The Portuguese language expression of the day is “Deus ajuda quem cedo madruga”, which in English should be translated as “God helps who gets up early”.

Like many other Brazilian expressions, this sentence has also a strong religious theme. It literaly means that those who wake up early, do more things during the day and therefore are more productive. It also implies that with hardwork and diligence (waking up so early everyday) you can achieve your goals.

Let’s see a few examples:

Regina sempre chegava cedo ao trabalho e adiantava algumas tarefas fáceis. Por isso, em dois meses, conseguiu uma promoção. É claro, Deus ajuda quem cedo madruga.

Durante 40 anos, Seu Vicente saía para trabalhar às 4 horas da manhã tentando juntar dinheiro para construir sua casa. Finalmente, depois de tanto trabalho duro, seu sonho se realizou. É … Deus ajuda quem cedo madruga.

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Até mais ver!

 

Portuguese Language Expressions #3

The Portuguese Language Expression of this week is “Quem tem boca vai a Roma”, which in English should be something like: “Who has a mouth goes to Rome”.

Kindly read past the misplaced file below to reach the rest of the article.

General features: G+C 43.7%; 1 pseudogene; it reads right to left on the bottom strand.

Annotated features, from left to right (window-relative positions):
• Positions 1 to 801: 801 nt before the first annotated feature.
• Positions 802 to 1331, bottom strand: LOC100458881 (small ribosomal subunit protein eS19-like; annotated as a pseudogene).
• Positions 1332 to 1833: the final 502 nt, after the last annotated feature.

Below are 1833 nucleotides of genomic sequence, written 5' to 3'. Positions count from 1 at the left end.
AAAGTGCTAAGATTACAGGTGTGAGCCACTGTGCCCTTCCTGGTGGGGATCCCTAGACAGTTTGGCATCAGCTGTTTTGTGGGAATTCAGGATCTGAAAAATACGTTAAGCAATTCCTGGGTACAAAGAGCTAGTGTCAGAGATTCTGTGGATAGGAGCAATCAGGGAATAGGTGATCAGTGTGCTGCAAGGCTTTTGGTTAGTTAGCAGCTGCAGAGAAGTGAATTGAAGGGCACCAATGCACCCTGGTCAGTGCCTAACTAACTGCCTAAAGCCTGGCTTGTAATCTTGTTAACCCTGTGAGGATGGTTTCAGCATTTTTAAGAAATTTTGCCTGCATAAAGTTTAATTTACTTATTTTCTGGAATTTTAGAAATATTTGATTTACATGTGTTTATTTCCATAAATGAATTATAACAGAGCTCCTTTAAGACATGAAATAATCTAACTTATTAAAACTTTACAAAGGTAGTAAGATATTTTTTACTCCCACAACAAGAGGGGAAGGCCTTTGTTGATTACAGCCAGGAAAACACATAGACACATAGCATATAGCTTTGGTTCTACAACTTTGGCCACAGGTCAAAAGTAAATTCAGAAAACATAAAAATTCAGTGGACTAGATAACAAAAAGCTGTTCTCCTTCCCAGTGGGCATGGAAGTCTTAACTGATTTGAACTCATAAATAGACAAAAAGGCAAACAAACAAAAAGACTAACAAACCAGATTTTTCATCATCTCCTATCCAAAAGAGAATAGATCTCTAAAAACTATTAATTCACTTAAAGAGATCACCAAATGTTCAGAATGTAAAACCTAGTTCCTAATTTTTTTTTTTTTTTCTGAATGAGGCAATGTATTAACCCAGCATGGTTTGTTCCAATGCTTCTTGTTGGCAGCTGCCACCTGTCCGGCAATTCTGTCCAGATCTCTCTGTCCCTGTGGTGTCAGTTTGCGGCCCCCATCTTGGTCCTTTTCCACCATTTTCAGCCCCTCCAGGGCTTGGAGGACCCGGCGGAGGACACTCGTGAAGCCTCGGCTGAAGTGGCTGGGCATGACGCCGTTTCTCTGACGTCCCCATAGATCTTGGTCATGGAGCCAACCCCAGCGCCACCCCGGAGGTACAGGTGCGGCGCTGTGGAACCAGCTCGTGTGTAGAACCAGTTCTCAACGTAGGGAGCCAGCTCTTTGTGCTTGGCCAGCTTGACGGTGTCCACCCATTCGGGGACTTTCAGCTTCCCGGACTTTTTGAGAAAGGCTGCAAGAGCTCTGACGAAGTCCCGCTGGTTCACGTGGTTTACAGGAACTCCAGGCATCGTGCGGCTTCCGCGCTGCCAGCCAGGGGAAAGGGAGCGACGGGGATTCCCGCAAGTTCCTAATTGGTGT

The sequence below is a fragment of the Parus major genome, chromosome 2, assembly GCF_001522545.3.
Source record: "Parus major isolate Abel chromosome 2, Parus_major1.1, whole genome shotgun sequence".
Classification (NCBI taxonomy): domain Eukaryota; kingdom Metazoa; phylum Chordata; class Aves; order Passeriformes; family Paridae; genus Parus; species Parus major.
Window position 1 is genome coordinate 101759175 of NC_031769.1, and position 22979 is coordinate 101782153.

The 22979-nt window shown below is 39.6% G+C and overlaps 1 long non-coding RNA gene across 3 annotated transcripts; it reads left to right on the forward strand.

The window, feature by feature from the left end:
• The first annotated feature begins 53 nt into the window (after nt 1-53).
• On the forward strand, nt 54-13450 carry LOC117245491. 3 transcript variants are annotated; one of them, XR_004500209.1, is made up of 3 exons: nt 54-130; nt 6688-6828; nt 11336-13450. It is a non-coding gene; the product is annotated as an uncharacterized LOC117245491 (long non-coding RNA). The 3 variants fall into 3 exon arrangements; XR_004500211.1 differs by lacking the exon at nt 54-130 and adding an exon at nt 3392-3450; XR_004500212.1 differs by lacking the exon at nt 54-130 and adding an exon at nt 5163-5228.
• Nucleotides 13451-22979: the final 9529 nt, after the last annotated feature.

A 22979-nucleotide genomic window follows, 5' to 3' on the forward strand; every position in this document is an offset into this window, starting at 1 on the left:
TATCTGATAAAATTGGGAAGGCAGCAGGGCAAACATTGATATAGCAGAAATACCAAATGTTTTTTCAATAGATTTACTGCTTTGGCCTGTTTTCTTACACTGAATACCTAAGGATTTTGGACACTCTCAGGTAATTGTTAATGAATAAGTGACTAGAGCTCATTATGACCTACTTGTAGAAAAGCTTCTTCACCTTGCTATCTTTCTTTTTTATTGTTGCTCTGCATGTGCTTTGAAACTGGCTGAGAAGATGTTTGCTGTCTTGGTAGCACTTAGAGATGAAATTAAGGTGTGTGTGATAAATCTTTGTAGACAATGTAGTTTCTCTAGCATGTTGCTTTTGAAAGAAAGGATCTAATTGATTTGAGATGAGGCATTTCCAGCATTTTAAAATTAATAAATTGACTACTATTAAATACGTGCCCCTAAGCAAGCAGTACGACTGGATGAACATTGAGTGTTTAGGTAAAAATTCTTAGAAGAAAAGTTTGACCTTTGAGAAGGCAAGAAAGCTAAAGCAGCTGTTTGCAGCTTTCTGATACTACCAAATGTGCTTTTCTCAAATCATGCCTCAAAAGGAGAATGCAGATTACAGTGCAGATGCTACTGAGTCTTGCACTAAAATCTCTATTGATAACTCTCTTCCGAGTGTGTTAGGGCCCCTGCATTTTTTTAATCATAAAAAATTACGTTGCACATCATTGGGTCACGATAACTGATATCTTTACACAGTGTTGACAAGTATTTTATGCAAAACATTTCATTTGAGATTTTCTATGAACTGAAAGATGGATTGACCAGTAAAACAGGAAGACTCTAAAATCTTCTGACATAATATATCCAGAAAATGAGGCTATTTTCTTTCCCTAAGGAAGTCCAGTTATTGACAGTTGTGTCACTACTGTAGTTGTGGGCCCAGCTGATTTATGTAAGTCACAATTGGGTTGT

This expression means that those who ask questions and are not afraid to express themselves can go anywhere in the world. In English that expression seems a bit more clear and objective, however both sentences have the same meaning. Let’s see an example:

Embora Jorge não soubesse onde se encontrava naquele momento, estava tranquilo, pois quem tem boca vai a Roma.

That proverb has also another version which is not correct, even though many may claim the contrary: “quem tem boca vaia Roma”. According to the website Ciberdúvidas da Língua Portuguesa, many references in old texts lead us to think that there has always been a sense of movement (ir a) and not the sense of booing (vaiar). Furthermore, the variants of this proverb also indicate the same thing: «Quem tem língua vai a Roma»; «Quem língua tem a Roma vai e de Roma vem»; «Quem tem língua a Roma vai e vem».

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Até mais!

Portuguese Language Expressions #1

This is my new series on the blog: Portuguese Language Expressions.

Every week, I will post a different one to demonstrate the most useful expressions and proverbs in Brazilian Portuguese.

Let me know if you have any doubts of suggestions regarding Portuguese language expressions!

Até a próxima!